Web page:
The flag ship in the Saab line-up: a direct descendant of Saab Gran Turismo and Saab Sport. In the early part of the 1967 model year it was equipped with a 55 hp three-cylinder engine with separate lubrication and was called Monte Carlo 850. Later in the year it lost some of its chasm when given a more traditional powerplant, which even though it could get the speedometer needle a little higher on the scale, made little impression on die-hard Saab Sport enthusiasts. With the 65 hp four-cycle engine it was called Monte Carlo V4, and was only built during 1967.
The seats in the Monte Carlo were among the best seats ever used in a series production car, and instrumentation included clock, tachometer and trip meter.
The V4 engine gave a new sound to Saab. And faster acceleration, higher top speed, lower fuel consumption. And higher sales. But many still relished the pinging sound and the bluish exhaust smoke of the two-cycles. The V4 emblems were not yet ready when the model year began. At first simple decals were used, followed by metal badges of atemporary design placed high on the front fenders. In their final version, below, they ended up closer to the ground.
With the 1967 Saab models, the sales curve started ascending again - markedly. What drove the wheels - and the sales - at new speeds was a brand new engine in both Saab 95 and Saab 96. It was an overhead valve, 65 hp V4, designed and manufactured by Ford. This new development, though, did not make the two-cycle disappear immediately. It was still possible to buy a brand new 95 or 96 with a three-cylinder two-stroke. In some parts of the world, such as in the U.S. there were even two models to choose from - one with the "Shrike" engine which required fuel mixed with oil and another with a separate lubrication engine. Both developed 42 hp; the 1966 Special version had been discontinued. The only model with the "bigger" 55 hp engine was the Sonett II. The Monte Carlo 850 was still listed in the catalogs, but since the standard V4 could beat it in performance it was hard to find buyers for it. In early 1967 it was replaced with the Monte Carlo V4. It wasn't just the engine range that was new for 1967. The list of changes and improvements in both 95 and 96 included alternator, stronger starter motor, higher capacity battery, three-point seat belts, and front disk brakes. The interiors had been improved with new materials and design for looks, comfort and safety. Cloth now covered the entire seating surfaces and energy absorbing padding had been installed around the side windows.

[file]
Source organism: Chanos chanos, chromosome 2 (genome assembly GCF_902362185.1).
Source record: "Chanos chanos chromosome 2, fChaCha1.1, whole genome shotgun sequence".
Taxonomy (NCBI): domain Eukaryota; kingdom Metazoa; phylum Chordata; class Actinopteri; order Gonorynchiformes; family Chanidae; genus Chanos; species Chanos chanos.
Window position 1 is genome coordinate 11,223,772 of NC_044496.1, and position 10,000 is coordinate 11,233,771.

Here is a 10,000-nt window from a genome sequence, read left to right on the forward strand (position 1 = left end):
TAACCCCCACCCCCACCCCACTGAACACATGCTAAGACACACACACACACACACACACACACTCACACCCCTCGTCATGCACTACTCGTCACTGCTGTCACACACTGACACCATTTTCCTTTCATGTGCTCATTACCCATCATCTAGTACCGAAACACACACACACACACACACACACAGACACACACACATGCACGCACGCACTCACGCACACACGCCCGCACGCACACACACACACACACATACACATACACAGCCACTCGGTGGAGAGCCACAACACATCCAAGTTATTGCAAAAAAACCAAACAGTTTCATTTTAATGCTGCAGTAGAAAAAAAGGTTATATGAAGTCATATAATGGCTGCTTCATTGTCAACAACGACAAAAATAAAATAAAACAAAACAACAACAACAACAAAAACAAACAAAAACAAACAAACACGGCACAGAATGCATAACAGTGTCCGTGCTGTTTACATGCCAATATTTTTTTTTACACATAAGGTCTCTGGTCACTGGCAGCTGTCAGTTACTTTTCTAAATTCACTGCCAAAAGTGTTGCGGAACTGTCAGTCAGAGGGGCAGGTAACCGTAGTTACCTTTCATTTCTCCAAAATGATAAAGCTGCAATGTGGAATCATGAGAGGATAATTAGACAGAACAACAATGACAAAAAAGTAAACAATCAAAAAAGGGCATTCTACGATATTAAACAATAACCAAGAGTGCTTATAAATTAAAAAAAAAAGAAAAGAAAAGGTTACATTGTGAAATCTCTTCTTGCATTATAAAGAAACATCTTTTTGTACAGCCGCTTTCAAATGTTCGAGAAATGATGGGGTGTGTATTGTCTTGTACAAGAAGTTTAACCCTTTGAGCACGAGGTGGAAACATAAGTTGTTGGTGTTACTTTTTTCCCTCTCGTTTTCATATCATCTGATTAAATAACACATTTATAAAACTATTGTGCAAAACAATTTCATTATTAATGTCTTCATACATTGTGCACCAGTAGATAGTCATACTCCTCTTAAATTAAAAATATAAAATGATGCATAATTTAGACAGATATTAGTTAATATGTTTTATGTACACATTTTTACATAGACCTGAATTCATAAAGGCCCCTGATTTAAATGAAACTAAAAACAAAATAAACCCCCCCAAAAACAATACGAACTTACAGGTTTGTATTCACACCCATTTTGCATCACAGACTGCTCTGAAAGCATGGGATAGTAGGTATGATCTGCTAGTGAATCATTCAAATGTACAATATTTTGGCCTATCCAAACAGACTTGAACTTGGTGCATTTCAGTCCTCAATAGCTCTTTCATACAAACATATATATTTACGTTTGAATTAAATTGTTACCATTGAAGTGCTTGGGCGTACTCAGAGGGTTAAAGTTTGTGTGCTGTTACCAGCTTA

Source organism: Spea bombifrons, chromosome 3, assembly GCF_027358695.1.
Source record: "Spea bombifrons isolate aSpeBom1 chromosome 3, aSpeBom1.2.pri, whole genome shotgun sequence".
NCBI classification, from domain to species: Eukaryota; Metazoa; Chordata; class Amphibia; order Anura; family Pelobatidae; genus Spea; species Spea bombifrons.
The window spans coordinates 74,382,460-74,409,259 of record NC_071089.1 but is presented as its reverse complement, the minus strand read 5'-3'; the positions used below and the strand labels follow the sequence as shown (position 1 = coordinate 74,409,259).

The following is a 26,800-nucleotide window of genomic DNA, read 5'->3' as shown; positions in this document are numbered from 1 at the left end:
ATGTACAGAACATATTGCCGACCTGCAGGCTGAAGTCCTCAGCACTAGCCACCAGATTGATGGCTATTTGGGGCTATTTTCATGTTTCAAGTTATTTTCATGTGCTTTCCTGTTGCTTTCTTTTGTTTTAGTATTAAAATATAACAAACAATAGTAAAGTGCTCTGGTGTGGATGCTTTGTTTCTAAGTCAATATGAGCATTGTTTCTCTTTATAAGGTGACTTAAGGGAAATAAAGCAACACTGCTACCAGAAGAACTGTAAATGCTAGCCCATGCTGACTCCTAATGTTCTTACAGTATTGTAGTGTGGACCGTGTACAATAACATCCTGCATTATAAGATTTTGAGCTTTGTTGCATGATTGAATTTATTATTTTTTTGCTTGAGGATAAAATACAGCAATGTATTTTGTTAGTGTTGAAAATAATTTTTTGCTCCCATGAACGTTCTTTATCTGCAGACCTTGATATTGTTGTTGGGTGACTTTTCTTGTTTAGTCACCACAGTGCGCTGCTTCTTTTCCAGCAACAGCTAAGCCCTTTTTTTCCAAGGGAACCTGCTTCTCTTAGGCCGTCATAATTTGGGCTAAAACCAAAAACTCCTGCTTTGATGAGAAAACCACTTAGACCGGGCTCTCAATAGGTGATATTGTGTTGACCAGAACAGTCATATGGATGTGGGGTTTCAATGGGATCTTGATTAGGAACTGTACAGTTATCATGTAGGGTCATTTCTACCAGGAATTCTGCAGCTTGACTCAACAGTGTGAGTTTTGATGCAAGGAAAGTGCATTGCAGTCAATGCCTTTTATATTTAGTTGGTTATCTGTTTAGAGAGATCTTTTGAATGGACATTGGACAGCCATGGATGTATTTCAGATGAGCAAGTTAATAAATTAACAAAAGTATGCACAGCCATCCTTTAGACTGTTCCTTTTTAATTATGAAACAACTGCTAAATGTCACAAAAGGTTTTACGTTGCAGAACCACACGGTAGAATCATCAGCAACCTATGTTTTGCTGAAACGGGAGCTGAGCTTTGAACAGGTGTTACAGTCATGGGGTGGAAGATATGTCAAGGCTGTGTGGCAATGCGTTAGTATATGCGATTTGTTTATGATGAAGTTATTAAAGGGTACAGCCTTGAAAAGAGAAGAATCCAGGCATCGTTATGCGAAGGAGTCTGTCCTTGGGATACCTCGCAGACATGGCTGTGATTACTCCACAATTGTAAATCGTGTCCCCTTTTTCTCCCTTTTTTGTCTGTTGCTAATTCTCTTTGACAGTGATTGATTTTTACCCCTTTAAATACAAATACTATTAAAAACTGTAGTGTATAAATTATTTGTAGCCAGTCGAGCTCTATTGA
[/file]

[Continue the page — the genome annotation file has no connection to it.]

New exterior colors were Hussar Blue and Sliver Sand. Remaining from '66 were Polar White, Toreador Red, Dark Grey and Olive Green.
The 96 models for the Scandinavian markets looked somewhat simpler than those offered in America where all V4 models had the same trim as the Monte Carlo. But at the same time the U.S. version of the two-cycle 96 was simpler than its Swedish counterpart. It had drum brakes on all four wheels, generator rather than alternator, smaller battery and starter motor, windshield wipers with only one speed, all-vinyl upholstery and even a slimmed-down tool kit … A real price leader.